Michael Farrior A Collector’s Collector

10. In the early 1900’s reels began to evolve into a variety of star-drag systems. Notice the elaborate cases some of them came in.In 1972, San Diego businessman Michael Farrior attended a small “flea market” at the Rancho Bernardo Winery. On a table strewn with silverware and dusty china – dishes from another era – the afternoon sun glinted on an old fishing reel. Not realizing it was a life-changing event that would lead him on a remarkable journey, he purchased it for a few dollars.

After some research, he discovered that the small aluminum star-drag reel was a “Castey” named after builder Dalmo Castey from Santa Monica. While not a rare reel, it did get his curiosity up as he loved fishing tackle and had a penchant for collecting already having worked for a successful native and Ivory-artifact collector across Alaska.

His passion for salt water fishing fueled his desire for collecting saltwater tackle from the American Civil War to the mid 1930s.

He knew the value of having knowledge of artifacts first-hand from his Alaskan mentor. However, as there was no internet in those days, his method was to discover the information by researching old catalogues, books, magazines, tackle brochures and interviewing living legends of the sport.

Research enabled him to understand which manufacturers advanced technology and which made the highest quality tackle. Learning why certain items were more important than others led to his being highly sought after as a reliable source for information. The collection is internationally recognized as one of the finest examples of the evolution of modern tackle.

This outfit was made by C.R. Klein, a Los Angeles custom tackle maker. It was used for marlin, tuna, and broadbill swordfish. Given the techniques of the day, mainly dead-boat fishing, big reels were considered a necessity. The reels on the rod behind Farrior are all custom made Kavolovsky reels that cost up to $850 even during the Depression. Kavolovsky reels are considered the finest in the world to this day.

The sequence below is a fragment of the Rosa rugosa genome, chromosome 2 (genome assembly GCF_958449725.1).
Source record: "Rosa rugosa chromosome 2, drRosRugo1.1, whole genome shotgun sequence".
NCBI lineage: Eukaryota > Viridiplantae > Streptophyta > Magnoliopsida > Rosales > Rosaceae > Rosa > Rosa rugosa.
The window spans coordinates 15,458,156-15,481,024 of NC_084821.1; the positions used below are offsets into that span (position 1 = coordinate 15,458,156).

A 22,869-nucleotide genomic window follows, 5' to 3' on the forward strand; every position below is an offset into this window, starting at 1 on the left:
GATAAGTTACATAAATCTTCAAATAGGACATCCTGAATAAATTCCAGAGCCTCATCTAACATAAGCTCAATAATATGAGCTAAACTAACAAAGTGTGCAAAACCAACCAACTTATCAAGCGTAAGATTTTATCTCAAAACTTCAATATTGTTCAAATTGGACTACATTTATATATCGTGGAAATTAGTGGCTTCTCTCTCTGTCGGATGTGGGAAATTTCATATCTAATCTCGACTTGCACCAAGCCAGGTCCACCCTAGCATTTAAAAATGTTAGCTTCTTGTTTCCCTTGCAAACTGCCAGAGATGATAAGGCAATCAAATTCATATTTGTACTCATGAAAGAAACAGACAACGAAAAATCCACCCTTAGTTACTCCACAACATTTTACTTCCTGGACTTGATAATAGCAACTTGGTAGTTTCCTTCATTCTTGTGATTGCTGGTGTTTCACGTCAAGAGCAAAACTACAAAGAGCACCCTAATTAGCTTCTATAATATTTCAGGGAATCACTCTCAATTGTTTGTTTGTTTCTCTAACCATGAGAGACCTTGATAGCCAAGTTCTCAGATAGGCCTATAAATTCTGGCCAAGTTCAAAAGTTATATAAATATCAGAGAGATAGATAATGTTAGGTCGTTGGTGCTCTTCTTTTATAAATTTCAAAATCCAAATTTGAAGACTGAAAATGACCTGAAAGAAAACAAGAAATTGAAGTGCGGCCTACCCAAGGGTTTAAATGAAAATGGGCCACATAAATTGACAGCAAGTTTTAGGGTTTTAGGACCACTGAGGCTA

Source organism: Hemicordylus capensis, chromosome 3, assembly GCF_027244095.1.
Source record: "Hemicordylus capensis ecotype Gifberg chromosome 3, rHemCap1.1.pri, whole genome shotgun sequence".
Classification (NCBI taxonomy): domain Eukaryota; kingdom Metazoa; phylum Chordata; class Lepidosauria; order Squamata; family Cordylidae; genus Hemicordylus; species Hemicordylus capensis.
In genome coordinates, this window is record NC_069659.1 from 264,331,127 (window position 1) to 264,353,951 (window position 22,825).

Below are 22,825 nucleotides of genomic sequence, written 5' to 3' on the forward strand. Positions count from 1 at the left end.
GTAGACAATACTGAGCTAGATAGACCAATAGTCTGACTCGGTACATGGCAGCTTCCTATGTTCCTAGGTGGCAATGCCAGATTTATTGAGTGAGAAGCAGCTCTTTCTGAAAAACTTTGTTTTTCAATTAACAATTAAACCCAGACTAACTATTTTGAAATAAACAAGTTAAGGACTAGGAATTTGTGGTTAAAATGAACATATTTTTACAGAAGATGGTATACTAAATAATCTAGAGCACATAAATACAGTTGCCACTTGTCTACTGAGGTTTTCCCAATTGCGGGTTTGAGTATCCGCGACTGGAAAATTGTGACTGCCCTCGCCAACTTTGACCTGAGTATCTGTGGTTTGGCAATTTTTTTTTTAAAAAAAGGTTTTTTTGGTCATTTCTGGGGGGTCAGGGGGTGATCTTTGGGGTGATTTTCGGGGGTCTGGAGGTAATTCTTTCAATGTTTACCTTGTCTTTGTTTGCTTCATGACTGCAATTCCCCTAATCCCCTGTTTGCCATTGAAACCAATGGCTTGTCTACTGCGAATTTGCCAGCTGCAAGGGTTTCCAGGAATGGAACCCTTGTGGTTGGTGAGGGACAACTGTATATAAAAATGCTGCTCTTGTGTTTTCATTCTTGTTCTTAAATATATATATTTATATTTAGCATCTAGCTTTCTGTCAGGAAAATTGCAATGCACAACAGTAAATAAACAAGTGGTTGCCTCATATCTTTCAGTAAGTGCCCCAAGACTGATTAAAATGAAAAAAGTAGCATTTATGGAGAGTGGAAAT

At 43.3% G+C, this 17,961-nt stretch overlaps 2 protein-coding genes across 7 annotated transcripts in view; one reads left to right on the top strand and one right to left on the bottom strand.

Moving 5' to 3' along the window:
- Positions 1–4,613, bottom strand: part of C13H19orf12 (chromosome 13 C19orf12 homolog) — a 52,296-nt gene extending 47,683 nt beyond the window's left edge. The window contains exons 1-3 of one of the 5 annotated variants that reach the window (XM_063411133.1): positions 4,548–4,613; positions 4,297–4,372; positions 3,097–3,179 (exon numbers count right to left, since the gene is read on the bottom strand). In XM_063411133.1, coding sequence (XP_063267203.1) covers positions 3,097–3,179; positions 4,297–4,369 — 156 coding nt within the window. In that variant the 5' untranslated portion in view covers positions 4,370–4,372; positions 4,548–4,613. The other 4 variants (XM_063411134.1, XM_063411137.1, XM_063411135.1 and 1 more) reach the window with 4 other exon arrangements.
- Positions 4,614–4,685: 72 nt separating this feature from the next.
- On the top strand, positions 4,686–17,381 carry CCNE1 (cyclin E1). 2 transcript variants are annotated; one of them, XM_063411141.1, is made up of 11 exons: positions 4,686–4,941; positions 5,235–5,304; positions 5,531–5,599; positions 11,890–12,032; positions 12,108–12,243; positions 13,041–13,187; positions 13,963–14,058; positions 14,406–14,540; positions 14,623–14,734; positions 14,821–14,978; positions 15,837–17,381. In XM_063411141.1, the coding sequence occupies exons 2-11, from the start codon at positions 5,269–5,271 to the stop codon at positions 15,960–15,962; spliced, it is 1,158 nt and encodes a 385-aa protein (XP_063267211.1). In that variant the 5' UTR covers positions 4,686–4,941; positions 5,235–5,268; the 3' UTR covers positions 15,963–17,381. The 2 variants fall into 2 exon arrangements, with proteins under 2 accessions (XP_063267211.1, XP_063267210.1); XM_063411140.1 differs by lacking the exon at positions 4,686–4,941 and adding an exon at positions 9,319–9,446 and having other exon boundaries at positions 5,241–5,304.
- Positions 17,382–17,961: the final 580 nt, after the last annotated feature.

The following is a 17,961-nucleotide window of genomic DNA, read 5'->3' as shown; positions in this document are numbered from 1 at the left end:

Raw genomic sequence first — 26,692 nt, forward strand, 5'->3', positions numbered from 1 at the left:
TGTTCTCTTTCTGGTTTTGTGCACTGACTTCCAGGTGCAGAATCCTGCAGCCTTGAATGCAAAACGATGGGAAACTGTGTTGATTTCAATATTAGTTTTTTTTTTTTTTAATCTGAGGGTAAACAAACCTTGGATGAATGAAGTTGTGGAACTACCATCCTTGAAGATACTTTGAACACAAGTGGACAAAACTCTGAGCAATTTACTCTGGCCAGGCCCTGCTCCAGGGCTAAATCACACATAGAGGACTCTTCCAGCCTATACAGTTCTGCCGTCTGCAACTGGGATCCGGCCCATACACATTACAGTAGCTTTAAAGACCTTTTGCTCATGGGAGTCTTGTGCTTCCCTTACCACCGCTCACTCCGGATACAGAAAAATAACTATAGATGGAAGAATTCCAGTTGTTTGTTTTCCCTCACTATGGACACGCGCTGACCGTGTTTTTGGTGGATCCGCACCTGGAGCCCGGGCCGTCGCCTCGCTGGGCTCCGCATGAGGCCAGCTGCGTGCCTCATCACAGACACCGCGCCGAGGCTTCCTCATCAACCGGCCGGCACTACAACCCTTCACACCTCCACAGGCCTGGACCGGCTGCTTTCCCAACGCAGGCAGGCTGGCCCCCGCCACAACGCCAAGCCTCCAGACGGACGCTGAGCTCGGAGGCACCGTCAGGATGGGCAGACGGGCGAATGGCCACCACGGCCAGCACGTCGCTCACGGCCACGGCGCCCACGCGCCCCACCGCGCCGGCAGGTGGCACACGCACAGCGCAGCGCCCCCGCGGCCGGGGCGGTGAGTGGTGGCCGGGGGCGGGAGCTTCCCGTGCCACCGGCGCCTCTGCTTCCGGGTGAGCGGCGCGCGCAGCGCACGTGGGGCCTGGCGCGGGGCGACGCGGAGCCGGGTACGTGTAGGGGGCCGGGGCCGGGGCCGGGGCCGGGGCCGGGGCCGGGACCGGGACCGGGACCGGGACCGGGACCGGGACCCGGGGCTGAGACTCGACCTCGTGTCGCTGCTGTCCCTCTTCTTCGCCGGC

Early on, he recognized the importance of focusing on acquiring the rarest items in the best condition possible and to avoid the temptation to gather all that comes along. Mike told me that, “My best advice to collectors is to first determine what segment and time period of our sport you would like to collect and stay focused.”

Mike has enjoyed sharing his knowledge through writing, museums, public displays and power point presentations over the years, and many collectors claim he helped encourage them to get started in this wonderful hobby; some have even turned it into a business. He is asked so many questions and amazingly, he answers every one!

People are always surprised to discover that all of the immaculate tackle he displays is not for sale, just the opposite – he is always interested in learning more, purchasing items and answering questions. If he does not know the answer he will research it and get back to you. Who does that at a show?

I recently asked him about a series of beautiful German Silver reels on display and he replied, “They were all 1867 patented reels made individually by Frederick, Julius and Edward Vom Hofe in New York City for casting to striped bass
from the beaches and rocks. Later, when the railroad came south into Florida, these makers (he points to about 15 more reels) innovated these new ideas which enabled anglers to catch the larger tarpon. That was followed by California anglers pioneering the segment of the sport known as “Big Game Fishing.” California is where the first tuna, marlin and broadbill swordfish were caught on rod and reel.”

A display of knucklebuster reels which typify what early anglers in Avalon used when fishing for tuna and marlin between the 1890’s and 1910.

He showed me a display of “knuckle-buster” reels that typify what the early anglers used when they fished for tuna. The name referred to how the direct-drive reel’s handle would spin backwards when a large fish struck the bait, sometimes skinning knuckles or in some cases literally breaking an angler’s fingers before they could collect themselves. His research established that the birth of big-game fishing occurred on the Pacific Coast and the early fishing gear used to battle large bluefin tuna, marlin and swordfish evolved here. The sportfishing ethics and rules used today by the International Game Fish Association were largely adopted from the writings of our founders of the Tuna Club of Santa Catalina Island at the turn of the century.